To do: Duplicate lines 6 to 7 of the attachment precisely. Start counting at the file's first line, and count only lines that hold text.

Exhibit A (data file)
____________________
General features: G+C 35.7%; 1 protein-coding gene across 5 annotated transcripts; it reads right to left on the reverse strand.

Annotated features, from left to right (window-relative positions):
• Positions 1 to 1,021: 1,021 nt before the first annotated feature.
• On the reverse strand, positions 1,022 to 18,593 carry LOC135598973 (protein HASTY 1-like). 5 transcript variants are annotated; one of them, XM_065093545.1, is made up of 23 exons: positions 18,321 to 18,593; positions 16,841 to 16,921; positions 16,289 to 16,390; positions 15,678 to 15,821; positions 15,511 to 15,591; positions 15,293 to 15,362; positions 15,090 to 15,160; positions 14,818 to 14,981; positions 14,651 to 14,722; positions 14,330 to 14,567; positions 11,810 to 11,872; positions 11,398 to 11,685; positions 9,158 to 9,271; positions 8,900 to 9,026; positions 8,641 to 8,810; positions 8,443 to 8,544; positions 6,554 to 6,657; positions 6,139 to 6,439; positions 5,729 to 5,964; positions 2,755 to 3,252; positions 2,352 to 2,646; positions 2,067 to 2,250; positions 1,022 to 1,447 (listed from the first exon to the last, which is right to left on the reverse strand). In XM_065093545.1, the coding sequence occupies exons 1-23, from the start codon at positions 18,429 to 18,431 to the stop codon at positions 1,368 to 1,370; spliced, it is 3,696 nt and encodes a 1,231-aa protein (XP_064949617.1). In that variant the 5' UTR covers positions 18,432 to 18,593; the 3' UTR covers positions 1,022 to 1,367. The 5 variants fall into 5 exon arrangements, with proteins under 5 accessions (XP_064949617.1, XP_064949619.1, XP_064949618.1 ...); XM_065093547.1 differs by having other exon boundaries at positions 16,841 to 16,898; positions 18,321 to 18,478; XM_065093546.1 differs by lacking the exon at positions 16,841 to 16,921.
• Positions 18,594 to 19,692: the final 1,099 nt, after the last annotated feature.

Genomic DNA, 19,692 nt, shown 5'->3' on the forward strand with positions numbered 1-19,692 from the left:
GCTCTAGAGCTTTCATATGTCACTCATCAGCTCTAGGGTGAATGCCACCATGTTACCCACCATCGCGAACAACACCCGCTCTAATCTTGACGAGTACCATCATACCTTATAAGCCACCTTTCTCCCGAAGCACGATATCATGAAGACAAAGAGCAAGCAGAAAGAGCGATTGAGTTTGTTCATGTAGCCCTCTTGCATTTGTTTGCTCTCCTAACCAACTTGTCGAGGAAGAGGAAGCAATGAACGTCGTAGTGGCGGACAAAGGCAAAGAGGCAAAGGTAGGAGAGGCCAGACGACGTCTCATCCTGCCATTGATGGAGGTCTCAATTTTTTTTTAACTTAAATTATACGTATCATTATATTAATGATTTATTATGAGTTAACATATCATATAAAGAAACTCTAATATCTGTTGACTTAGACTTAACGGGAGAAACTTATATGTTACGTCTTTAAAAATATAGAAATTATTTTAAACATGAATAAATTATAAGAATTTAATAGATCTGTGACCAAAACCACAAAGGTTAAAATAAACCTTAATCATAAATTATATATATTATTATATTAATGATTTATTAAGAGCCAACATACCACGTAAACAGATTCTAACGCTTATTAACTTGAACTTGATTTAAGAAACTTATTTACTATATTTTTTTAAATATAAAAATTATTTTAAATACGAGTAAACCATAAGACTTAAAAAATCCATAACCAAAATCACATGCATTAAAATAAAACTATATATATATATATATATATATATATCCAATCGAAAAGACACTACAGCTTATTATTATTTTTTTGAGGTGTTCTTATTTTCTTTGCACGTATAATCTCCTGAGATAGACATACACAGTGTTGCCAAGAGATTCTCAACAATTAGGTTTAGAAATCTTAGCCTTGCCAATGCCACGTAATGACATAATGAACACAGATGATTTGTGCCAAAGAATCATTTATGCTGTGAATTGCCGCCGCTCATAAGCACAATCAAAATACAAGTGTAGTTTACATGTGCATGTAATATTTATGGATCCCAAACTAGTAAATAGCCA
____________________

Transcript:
Genomic DNA, 19,692 nt, shown 5'->3' on the forward strand with positions numbered 1-19,692 from the left:
GCTCTAGAGCTTTCATATGTCACTCATCAGCTCTAGGGTGAATGCCACCATGTTACCCACCATCGCGAACAACACCCGCTCTAATCTTGACGAGTACCATCATACCTTATAAGCCACCTTTCTCCCGAAGCACGATATCATGAAGACAAAGAGCAAGCAGAAAGAGCGATTGAGTTTGTTCATGTAGCCCTCTTGCATTTGTTTGCTCTCCTAACCAACTTGTCGAGGAAGAGGAAGCAATGAACGTCGTAGTGGCGGACAAAGGCAAAGAGGCAAAGGTAGGAGAGGCCAGACGACGTCTCATCCTGCCATTGATGGAGGTCTCAATTTTTTTTTAACTTAAATTATACGTATCATTATATTAATGATTTATTATGAGTTAACATATCATATAAAGAAACTCTAATATCTGTTGACTTAGACTTAACGGGAGAAACTTATATGTTACGTCTTTAAAAATATAGAAATTATTTTAAACATGAATAAATTATAAGAATTTAATAGATCTGTGACCAAAACCACAAAGGTTAAAATAAACCTTAATCATAAATTATATATATTATTATATTAATGATTTATTAAGAGCCAACATACCACGTAAACAGATTCTAACGCTTATTAACTTGAACTTGATTTAAGAAACTTATTTACTATATTTTTTTAAATATAAAAATTATTTTAAATACGAGTAAACCATAAGACTTAAAAAATCCATAACCAAAATCACATGCATTAAAATAAAACTATATATATATATATATATATATATATCCAATCGAAAAGACACTACAGCTTATTATTATTTTTTTGAGGTGTTCTTATTTTCTTTGCACGTATAATCTCCTGAGATAGACATACACAGTGTTGCCAAGAGATTCTCAACAATTAGGTTTAGAAATCTTAGCCTTGCCAATGCCACGTAATGACATAATGAACACAGATGATTTGTGCCAAAGAATCATTTATGCTGTGAATTGCCGCCGCTCATAAGCACAATCAAAATACAAGTGTAGTTTACATGTGCATGTAATATTTATGGATCCCAAACTAGTAAATAGCCA